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Is There a Place in Publishing for Realistic Fiction About Middle School? A guest post by Hillary Frank

When I sold my first novel in 1999 and my editor told me she wanted to publish it as YA, I was confused. Why would we limit our audience to teens? Better Than Running at Night was about a college freshman; I was a recent college grad. I figured I was writing a book for people my age. 

Once the book was published, though, I discovered how rewarding it is to write for teens. For one thing, you can’t beat their fan mail. I received passionate letters from kids saying that Better Than Running at Night made them feel seen, that it changed their lives. Helped them get out of emotionally abusive relationships. One girl told me the book meant so much to her that she stole it from her library! I loved visiting schools, doing writing workshops, and hearing kids tell their own powerful and surprising stories about growing up. I fully embraced the YA label and published two more novels geared toward older teens. 

But then I hit a roadblock. My fourth book idea was about middle school — which, according to traditional publishing, would classify it as middle grade.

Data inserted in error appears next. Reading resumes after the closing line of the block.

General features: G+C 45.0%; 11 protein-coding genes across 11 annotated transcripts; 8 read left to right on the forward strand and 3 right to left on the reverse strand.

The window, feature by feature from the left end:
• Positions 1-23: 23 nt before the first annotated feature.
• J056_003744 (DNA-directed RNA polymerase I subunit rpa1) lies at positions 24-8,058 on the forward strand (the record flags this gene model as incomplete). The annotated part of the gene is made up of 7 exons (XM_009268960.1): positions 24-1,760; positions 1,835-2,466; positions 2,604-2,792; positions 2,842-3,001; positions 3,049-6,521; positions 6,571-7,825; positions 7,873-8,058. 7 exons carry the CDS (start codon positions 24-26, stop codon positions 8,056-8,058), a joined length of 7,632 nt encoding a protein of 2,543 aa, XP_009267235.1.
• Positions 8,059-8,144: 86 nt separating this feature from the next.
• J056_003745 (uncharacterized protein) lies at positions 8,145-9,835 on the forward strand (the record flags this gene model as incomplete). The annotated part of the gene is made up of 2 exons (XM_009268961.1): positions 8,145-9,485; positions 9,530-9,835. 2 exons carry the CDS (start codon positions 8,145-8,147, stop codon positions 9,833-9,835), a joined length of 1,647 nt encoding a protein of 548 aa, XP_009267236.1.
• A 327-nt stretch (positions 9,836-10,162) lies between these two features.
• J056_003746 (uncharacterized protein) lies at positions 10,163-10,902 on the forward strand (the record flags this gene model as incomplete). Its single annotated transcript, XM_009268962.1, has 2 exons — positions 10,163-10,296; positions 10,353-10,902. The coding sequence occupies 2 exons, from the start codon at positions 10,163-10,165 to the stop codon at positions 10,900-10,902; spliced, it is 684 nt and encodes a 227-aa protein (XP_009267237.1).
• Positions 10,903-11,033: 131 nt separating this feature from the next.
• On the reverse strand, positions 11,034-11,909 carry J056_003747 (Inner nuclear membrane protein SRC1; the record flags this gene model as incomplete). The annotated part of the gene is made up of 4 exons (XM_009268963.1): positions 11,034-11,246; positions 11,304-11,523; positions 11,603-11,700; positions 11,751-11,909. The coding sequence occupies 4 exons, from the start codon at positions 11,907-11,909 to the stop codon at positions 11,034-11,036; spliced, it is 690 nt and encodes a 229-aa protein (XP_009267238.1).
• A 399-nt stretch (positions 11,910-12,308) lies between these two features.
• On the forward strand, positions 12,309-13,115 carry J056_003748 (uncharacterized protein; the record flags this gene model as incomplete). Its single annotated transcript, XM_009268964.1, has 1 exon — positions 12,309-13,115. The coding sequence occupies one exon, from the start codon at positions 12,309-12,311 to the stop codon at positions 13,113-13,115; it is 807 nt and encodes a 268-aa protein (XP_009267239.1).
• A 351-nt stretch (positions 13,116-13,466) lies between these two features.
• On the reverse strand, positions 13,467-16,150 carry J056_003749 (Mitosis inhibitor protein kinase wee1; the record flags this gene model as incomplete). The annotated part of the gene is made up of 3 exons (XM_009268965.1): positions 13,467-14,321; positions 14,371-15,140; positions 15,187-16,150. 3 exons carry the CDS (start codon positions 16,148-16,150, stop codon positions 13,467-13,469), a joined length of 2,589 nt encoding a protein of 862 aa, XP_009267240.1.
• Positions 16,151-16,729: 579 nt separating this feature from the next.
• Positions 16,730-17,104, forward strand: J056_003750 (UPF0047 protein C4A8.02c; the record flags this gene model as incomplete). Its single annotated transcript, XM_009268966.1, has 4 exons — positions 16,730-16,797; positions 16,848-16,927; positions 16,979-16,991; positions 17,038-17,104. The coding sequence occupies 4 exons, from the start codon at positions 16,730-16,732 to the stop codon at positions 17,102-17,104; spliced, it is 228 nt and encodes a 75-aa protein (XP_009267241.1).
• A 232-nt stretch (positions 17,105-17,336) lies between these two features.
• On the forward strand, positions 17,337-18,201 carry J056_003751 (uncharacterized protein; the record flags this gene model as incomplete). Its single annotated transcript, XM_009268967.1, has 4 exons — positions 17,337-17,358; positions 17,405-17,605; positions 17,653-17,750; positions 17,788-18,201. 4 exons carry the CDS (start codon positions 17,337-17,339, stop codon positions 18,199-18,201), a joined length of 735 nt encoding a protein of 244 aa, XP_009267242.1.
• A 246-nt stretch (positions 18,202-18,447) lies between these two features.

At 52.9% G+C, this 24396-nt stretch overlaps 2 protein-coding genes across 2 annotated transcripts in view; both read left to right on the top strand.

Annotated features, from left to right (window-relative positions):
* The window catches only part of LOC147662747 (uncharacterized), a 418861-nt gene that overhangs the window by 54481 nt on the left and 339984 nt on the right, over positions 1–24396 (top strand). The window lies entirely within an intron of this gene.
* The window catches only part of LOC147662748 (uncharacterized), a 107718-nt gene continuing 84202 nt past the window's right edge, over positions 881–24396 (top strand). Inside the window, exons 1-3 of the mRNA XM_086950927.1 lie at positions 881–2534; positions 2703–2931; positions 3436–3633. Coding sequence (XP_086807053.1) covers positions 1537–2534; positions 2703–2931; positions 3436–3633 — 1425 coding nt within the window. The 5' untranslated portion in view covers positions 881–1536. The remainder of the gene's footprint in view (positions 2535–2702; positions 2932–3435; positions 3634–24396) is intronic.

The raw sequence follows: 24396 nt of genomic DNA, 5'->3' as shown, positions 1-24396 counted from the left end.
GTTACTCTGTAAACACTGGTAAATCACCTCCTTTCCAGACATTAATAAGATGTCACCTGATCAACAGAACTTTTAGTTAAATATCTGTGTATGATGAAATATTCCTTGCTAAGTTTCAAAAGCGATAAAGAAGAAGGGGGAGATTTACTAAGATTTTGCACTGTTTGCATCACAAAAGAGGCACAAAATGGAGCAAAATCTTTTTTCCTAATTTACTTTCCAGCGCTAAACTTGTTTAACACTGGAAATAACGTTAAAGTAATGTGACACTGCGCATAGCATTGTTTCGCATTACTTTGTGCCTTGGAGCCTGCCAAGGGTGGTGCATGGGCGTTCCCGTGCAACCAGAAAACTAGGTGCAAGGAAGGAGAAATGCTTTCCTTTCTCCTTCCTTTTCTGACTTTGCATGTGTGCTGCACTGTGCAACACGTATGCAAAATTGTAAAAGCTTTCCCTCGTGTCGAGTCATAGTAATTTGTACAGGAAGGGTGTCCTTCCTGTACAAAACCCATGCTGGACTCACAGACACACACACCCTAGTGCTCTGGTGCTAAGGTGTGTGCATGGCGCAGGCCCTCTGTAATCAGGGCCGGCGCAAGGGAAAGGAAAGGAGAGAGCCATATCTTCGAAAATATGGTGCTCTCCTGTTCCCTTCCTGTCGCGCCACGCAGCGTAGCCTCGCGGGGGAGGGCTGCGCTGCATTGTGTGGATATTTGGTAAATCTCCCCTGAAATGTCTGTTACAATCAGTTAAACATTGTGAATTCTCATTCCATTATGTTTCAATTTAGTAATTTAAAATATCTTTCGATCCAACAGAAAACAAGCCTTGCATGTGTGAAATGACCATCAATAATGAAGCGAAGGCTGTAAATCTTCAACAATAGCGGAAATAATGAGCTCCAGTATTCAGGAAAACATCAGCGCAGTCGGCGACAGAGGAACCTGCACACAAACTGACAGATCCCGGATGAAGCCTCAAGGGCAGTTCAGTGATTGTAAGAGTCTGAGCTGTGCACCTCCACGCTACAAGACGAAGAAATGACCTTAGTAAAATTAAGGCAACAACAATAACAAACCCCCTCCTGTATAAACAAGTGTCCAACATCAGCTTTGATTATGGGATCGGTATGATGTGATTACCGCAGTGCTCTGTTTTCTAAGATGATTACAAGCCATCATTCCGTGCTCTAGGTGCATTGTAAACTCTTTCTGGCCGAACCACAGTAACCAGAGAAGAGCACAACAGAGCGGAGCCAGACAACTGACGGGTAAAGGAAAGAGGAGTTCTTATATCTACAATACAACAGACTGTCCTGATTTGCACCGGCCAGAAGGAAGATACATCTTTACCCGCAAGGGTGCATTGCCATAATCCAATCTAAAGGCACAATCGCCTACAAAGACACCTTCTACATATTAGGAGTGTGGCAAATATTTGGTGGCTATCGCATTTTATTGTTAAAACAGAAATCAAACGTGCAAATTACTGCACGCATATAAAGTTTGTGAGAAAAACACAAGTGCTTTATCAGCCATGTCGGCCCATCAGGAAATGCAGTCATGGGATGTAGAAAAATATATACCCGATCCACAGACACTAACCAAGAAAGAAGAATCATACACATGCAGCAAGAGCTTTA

The problem was, I wanted to write about real middle school. The middle school that I remembered. The middle school that I never saw reflected in novels when I was a kid. I wanted to write about cliques and bullying. Slut-shaming and prude-shaming. Intense schoolyard debates about sex acts. I wanted to write about periods and body changes and how those body changes often come with unwanted attention from creepy boys — and, worse, creepy men. I wanted to write about how entering adulthood felt like a sort of death. A sudden permanent goodbye to your childhood self. I wanted to write about all of this stuff using the real language that twelve and thirteen-year-olds use — and let’s be honest, that includes cursing.

Here Lies Me would capture the brutality of middle school. It would help kids who felt isolated — and, perhaps like me, found it difficult to relate to books that softened the edges of adolescence. It would give those kids hope that despite how bleak middle school can feel, it’s still possible to find your voice and to find friends.

When I pitched the book to my agent, 15 years ago now, he said that if I wanted to write a story this dark I would need to age the characters up to high school so that it could be classified as YA. I liked the idea of the book being classified as YA but I didn’t want to age the characters up. The whole point of this project was to talk about the realities of middle school. So I set Here Lies Me aside. In fact, I set book-writing aside entirely.

And I was left wondering: If realistic fiction about middle school can’t be for adults and it can’t be for kids, where does it belong? Is the answer really nowhere?